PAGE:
Heat the ham cubes (or other meat of your choice). In separate pans (or the microwave), heat beans and peas.

Now it's time to assemble the plates:

On each of 6 plates, spread a little of the tomato sauce and place a tortilla on top of the sauce. Spread each tortilla with about 1/3 cup of beans. Place 2 cooked eggs on top of the beans; lightly place another tortilla on top of the eggs. Spoon a generous serving of the Tomato Sauce (or the salsa of your choice) over each tortilla and sprinkle with ham cubes, peas and shredded cheese. You may also choose to top it off with a dollop of sour cream if you so desire. Place fried plantain slices on the sides of the plates, garnish the dish with cilantro and rush the plates to your starving family/guests. Serves 6.

Now for the salsas I promised. First up, a traditional Salsa Yucateca with habanero peppers, the hottest pepper on the planet:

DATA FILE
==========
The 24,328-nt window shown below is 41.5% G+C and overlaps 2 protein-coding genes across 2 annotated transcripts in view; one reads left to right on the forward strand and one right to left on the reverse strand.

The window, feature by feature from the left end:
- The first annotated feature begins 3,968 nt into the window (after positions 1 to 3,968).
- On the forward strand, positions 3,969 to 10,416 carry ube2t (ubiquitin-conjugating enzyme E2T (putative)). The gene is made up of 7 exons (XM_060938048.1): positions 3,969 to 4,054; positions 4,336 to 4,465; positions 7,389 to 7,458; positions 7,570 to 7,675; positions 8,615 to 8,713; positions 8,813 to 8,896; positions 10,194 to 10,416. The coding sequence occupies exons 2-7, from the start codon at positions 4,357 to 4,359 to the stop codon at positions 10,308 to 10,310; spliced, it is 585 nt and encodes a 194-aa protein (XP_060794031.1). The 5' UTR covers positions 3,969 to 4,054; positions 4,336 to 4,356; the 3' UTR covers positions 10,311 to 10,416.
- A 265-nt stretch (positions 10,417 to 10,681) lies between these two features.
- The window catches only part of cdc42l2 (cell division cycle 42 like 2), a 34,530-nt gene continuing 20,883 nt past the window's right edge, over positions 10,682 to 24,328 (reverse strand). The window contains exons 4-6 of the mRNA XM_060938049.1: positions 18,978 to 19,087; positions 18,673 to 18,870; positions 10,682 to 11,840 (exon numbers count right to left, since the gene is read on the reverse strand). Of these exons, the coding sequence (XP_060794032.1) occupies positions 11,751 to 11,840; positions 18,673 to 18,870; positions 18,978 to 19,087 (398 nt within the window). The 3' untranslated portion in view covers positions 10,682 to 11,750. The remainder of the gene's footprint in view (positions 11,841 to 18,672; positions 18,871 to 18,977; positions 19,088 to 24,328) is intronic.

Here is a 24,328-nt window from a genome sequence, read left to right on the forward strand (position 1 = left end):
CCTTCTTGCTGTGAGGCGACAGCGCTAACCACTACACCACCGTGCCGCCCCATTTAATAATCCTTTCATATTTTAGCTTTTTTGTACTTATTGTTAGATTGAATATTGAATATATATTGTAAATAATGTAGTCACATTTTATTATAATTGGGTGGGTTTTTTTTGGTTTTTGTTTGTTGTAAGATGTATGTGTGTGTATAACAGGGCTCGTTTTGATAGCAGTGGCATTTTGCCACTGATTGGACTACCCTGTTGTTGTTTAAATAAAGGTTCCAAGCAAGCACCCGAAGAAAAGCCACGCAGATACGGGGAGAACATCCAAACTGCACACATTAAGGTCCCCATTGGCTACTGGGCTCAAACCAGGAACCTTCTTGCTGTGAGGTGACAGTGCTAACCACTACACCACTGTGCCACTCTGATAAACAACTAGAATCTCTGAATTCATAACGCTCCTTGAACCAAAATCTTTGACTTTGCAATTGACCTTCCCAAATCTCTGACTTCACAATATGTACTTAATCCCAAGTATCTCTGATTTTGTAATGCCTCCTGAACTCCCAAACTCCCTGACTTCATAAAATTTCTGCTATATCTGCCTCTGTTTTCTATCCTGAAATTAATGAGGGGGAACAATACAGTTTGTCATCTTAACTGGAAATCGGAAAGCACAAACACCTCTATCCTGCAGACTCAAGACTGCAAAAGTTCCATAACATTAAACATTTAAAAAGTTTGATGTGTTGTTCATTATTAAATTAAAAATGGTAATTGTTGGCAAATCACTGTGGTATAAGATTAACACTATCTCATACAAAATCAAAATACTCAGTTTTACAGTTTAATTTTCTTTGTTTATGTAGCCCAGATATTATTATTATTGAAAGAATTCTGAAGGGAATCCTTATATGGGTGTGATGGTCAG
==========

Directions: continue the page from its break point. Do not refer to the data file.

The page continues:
Salsa Yucateca
  • 2 charred habanero chiles, mashed
  • 2 limes, juiced
  • 4 tablespoons olive oil
  • 2 cloves charred garlic, mashed
  • salt
Mix all ingredients together in small dish until well blended. That's all there is to it.

MILD SALSA RANCHERO (the kind sissies like me prefer; hat tip to Ed in Los Cabos for the recipe)
  • 1 poblano chile, stemmed, seeded and coarsely chopped (don't dice it too fine)
  • 1 medium white or yellow onion, chopped or cut in half and thinly sliced (whichever you prefer)
  • 8 Roma/plum tomatoes, coarsely chopped
  • 2 cloves of garlic (or to taste), minced
  • Some cilantro, chopped, for both color and taste (or thinly sliced green onions if you hate cilantro)
Saute the chiles over medium heat in a little vegetable oil until soft but not brown. When the chiles are about half done, add the onions and saute a bit more. When the onions are transparent (not brown!), add the garlic and the tomatoes. Add water to cover and simmer for about 15 minutes or so. Add salt to taste. Add cilantro or green onions just prior to serving. Note that this salsa should be a little lumpy, not smooth and liquid.

And there you have it. Huevos Motuleños, breakfast of champions and well worth the effort of making them. On the other hand, if you know of a restaurant in Rocky Point that serves this dish, let me know. I might be inclined to comb my hair and change out of my pajamas to get some.